Fed Formalizes Main Street Lending Program

Alerts / July 8, 2020
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The Federal Reserve (the “Fed”) has announced[1] further changes to its now $600 billion Main Street Lending Program. From the program’s initial construct, which seemed aimed at larger companies, minimum loan sizes have been reduced to $250,000, allowing smaller businesses to apply for loans. The program, to be administered by the Federal Reserve Bank of Boston, would provide liquidity to eligible businesses that were in sound financial condition before the COVID-19 pandemic but have been adversely affected by the reduced economic activity surrounding the pandemic. This program is in addition to other programs from the Small Business Administration (SBA) through the SBA’s Payroll Protection Program (the “PPP”) and Disaster Loan Program, and other programs that may be established by the Treasury Department or the Fed.

In response to the COVID-19 pandemic, the Fed established several platforms intended to channel dollars into the economy. Some of the programs are designed to get cash directly into midsize or larger companies, including the Main Street New Loan Facility, the Main Street Priority Loan Facility and the Main Street Expanded Loan Facility. Other programs, such as the Secondary Market Corporate Credit Facility and the Term Asset-Backed Securities Loan Facility, are aimed at supporting financial institutions by taking assets off their balance sheets in order to encourage further lending to businesses and consumers. Some of the Fed facilities are hybrid in nature, such as the PPP and the Primary Market Corporate Facility, by purchasing interests in loans made by lenders to eligible borrowers. The Fed’s Municipal Liquidity Facility will provide loans to states and municipalities. This alert will focus on the Fed’s Main Street Facilities. Our firm has published other alerts on the PPP, the SBA’s COVID-19 Disaster Loan Program and many other COVID-19-related topics, which you can access here.

Main Street Lending Program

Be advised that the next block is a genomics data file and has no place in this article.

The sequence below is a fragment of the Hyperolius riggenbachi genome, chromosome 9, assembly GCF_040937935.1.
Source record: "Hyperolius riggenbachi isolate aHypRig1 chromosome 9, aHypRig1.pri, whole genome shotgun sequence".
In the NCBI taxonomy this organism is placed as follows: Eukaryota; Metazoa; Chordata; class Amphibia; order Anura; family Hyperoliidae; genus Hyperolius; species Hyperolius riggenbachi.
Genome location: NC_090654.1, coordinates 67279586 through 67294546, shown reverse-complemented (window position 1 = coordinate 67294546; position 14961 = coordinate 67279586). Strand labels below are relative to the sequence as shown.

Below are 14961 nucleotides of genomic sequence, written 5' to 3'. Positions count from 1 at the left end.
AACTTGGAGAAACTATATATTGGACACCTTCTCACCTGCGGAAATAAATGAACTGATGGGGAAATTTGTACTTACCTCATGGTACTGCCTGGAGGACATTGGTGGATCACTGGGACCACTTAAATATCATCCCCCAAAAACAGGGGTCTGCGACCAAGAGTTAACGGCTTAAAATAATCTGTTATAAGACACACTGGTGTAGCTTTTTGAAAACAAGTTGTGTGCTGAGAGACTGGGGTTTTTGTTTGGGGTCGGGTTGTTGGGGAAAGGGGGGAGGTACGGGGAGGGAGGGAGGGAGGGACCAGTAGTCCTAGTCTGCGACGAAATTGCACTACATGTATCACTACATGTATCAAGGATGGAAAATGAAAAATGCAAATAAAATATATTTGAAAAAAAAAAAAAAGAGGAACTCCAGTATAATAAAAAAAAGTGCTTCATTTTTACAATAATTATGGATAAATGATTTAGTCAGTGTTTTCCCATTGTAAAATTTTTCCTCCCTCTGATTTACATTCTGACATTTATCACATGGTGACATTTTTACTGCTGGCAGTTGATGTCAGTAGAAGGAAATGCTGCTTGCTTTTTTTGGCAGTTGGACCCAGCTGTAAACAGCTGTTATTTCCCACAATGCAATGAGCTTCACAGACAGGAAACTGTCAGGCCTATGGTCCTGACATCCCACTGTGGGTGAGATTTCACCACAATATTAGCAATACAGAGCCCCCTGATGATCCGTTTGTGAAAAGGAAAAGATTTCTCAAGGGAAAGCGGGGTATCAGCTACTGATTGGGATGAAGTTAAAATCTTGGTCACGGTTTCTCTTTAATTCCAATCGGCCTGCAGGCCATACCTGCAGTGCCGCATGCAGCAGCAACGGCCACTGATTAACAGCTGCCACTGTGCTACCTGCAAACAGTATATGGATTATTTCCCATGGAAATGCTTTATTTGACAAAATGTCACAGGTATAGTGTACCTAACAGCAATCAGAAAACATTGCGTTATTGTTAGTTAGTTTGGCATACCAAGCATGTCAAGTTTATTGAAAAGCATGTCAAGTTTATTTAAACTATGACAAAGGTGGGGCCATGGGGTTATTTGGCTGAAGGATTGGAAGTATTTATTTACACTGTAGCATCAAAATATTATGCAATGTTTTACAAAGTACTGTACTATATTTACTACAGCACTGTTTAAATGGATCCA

The Main Street Lending Program establishes a $600 billion fund to be advanced through eligible lenders (“Eligible Lenders”) making qualifying new loans (“New Loans”) or increasing qualifying existing loans (the so-called “Expanded Loans”; together with the New Loans, the “Main Street Loans”) to smaller and medium size qualifying businesses (“Eligible Borrowers”). The Fed has created a special purpose vehicle (the “Fed SPV”) which will purchase a 95% participation interest[2] in each Main Street Loan made by Eligible Lenders. The Treasury Department has invested $75 billion in the Fed SPV pursuant to the CARES Act.

Given the participation arrangement, Main Street Loans will be underwritten, arranged, negotiated and administered by the Eligible Lender. Eligible Borrowers generally should not have to interact with the Fed SPV or the Fed. The Fed SPV and the Eligible Lender will enter into a separate participation agreement setting out the Fed SPV’s approval and consent rights and other requirements with respect to the Eligible Loan.

Because the Main Street Loans will be funded through existing commercial lenders, Eligible Borrowers with existing Eligible Lenders should first talk with those lenders about this program. That said, the Fed has recently released standard legal documents that together establish the architecture of the program, but each Eligible Lender will use its own form loan documents, modified as needed to conform to the terms of the Main Street Lending Program. Model language has been suggested for certain provisions but is not required. For the Expanded Loans, with respect to multi-lender facilities, Eligible Lenders can use language in existing documents to the extent negotiated in good faith prior to April 24, 2020. Thus, these new advances will be documented through amendments, restatements or supplements of existing credit agreements. As commercial loans, these loans should be subject to the usual closing conditions and lender diligence, along with the additional analysis required to comply with the Main Street Lending Program. Main Street Loans must be repaid.

The Main Street Loans must conform to the terms and conditions set forth in the Main Street New Loan Facility term sheet, the Main Street Priority Loan Facility term sheet or the Main Street Expanded Loan term sheet released by the Fed. The three term sheets are largely similar, with some important distinctions. The following summary sets forth the key terms and indicates where the term sheets differ from each other.

Summary of Key Terms of Main Street Lending Programs

For more information and to help navigate these issues, please contact Phillip M. Callesen at, Christopher J. Carolan at, Keith C. Durkin at or your regular BakerHostetler contact.

Authorship Credit: Phillip M. Callesen, Christopher J. Carolan and Jeffrey A. Slavin

[1] See
[2] Participation interests are arrangements between lenders where the participating lender assumes a profits and risk interest in a loan but generally does not become a party to the underlying loan documents between the Eligible Borrower and the Eligible Lender.
[3] The methodology used by the Eligible Lender to calculate adjusted 2019 EBITDA must be the methodology it has previously used for adjusting EBITDA when extending credit to the Eligible Borrower or similarly situated borrowers on or before April 24, 2020. Please note that for an upsized tranche under the Expanded Loan Facility, the methodology used by the Eligible Lender to calculate adjusted 2019 EBITDA must be the methodology it previously used for adjusting EBITDA when originating or amending the Eligible Loan.

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